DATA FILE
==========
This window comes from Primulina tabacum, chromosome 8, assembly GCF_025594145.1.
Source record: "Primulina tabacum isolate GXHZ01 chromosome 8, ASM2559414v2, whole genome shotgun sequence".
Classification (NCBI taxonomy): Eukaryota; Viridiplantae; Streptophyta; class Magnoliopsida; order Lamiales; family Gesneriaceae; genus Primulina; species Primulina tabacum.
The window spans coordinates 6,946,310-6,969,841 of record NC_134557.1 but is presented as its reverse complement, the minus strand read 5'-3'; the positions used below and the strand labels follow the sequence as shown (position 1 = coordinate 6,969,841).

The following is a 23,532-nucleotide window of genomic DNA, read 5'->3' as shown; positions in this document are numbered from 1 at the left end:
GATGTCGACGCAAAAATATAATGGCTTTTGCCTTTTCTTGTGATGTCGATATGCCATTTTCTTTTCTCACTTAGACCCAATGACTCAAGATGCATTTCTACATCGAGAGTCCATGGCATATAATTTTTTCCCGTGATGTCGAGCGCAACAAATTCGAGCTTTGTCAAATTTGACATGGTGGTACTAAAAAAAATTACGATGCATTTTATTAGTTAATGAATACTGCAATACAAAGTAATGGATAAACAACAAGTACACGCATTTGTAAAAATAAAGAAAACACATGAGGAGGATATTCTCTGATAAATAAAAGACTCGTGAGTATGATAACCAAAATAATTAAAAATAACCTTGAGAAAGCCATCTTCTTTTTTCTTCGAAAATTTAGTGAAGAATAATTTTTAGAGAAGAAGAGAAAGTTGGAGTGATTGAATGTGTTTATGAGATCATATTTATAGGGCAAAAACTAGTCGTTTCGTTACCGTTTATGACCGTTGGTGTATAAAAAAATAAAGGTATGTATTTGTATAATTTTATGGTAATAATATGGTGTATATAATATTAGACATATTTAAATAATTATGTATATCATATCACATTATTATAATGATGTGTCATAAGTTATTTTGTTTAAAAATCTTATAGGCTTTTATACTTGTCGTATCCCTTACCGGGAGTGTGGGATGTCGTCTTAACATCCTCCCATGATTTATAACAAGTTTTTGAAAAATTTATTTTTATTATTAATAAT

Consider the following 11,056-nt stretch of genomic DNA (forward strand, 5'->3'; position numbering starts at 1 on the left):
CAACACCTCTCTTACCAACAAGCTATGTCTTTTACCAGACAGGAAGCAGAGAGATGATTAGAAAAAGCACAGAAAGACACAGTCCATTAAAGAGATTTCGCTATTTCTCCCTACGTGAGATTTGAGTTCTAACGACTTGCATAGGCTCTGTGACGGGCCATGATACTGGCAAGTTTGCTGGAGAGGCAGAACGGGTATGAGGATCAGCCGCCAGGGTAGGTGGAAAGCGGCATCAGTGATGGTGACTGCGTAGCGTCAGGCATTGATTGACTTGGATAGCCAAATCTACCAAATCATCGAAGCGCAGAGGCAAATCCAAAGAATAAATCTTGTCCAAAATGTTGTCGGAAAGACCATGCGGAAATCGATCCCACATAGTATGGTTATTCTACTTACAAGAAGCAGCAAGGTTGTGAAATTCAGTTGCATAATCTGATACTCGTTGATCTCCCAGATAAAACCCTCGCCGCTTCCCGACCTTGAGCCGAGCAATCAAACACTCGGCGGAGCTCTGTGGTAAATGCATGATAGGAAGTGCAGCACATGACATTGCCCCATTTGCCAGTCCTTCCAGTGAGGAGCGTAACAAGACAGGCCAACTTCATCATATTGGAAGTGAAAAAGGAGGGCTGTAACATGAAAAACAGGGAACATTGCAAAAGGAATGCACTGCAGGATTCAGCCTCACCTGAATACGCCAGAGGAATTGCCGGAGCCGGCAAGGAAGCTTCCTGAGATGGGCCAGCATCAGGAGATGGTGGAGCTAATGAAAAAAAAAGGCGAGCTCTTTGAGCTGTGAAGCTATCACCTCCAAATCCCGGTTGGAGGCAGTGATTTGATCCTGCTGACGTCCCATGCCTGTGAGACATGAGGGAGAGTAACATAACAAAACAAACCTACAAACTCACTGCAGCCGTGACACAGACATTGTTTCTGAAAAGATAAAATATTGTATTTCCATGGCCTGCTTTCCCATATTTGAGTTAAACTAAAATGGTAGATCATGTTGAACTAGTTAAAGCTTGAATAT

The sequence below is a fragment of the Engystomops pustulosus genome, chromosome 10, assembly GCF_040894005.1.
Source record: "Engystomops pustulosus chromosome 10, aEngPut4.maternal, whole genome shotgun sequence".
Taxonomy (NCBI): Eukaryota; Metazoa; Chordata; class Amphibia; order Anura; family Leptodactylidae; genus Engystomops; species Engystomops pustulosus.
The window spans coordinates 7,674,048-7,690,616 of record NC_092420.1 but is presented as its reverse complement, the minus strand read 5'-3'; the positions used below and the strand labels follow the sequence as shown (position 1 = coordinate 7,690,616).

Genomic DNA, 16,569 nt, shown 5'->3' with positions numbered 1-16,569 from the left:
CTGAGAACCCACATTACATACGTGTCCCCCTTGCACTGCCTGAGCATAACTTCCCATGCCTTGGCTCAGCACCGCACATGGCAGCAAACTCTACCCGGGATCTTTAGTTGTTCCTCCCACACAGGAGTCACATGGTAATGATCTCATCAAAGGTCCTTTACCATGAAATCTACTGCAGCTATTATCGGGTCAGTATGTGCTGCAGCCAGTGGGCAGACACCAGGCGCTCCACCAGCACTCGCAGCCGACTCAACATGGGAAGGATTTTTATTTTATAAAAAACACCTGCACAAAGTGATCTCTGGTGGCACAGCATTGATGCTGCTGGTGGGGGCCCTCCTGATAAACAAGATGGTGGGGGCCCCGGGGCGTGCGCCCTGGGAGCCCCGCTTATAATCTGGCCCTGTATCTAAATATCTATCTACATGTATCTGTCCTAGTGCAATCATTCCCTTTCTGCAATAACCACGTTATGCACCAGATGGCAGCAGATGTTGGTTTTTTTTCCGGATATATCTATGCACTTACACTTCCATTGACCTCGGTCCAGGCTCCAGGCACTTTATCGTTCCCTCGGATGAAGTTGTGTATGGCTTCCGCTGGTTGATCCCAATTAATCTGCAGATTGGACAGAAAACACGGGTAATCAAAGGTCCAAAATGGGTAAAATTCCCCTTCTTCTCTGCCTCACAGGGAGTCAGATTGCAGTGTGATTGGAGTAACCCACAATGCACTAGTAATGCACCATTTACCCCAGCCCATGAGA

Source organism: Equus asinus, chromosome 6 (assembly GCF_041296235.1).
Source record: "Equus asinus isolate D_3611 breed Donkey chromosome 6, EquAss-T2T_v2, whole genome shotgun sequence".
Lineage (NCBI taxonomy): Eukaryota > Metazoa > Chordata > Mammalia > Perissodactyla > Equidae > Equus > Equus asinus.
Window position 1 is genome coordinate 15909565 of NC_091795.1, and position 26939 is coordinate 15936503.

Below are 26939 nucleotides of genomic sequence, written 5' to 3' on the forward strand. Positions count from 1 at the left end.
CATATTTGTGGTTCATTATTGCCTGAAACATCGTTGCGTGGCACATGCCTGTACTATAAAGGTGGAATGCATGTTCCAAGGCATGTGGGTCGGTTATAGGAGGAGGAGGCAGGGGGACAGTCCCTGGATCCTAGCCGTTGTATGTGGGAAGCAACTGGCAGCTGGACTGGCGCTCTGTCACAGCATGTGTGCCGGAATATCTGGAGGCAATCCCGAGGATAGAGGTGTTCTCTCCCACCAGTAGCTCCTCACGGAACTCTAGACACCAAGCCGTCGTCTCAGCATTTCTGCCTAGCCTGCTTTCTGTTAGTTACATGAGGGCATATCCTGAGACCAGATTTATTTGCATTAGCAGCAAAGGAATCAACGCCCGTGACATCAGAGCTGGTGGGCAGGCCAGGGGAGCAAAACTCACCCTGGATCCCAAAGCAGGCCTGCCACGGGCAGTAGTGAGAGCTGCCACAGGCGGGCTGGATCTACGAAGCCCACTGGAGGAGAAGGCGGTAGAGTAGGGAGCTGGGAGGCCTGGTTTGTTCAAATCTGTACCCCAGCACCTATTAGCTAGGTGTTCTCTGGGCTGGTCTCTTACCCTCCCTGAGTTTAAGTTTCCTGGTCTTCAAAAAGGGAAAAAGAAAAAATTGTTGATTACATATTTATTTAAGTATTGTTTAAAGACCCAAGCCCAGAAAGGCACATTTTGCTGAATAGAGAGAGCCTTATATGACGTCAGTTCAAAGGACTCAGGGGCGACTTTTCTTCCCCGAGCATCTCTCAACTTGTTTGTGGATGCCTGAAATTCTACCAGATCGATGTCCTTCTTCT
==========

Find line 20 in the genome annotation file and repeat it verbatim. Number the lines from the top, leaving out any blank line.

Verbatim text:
CATATTTGTGGTTCATTATTGCCTGAAACATCGTTGCGTGGCACATGCCTGTACTATAAAGGTGGAATGCATGTTCCAAGGCATGTGGGTCGGTTATAGGAGGAGGAGGCAGGGGGACAGTCCCTGGATCCTAGCCGTTGTATGTGGGAAGCAACTGGCAGCTGGACTGGCGCTCTGTCACAGCATGTGTGCCGGAATATCTGGAGGCAATCCCGAGGATAGAGGTGTTCTCTCCCACCAGTAGCTCCTCACGGAACTCTAGACACCAAGCCGTCGTCTCAGCATTTCTGCCTAGCCTGCTTTCTGTTAGTTACATGAGGGCATATCCTGAGACCAGATTTATTTGCATTAGCAGCAAAGGAATCAACGCCCGTGACATCAGAGCTGGTGGGCAGGCCAGGGGAGCAAAACTCACCCTGGATCCCAAAGCAGGCCTGCCACGGGCAGTAGTGAGAGCTGCCACAGGCGGGCTGGATCTACGAAGCCCACTGGAGGAGAAGGCGGTAGAGTAGGGAGCTGGGAGGCCTGGTTTGTTCAAATCTGTACCCCAGCACCTATTAGCTAGGTGTTCTCTGGGCTGGTCTCTTACCCTCCCTGAGTTTAAGTTTCCTGGTCTTCAAAAAGGGAAAAAGAAAAAATTGTTGATTACATATTTATTTAAGTATTGTTTAAAGACCCAAGCCCAGAAAGGCACATTTTGCTGAATAGAGAGAGCCTTATATGACGTCAGTTCAAAGGACTCAGGGGCGACTTTTCTTCCCCGAGCATCTCTCAACTTGTTTGTGGATGCCTGAAATTCTACCAGATCGATGTCCTTCTTCT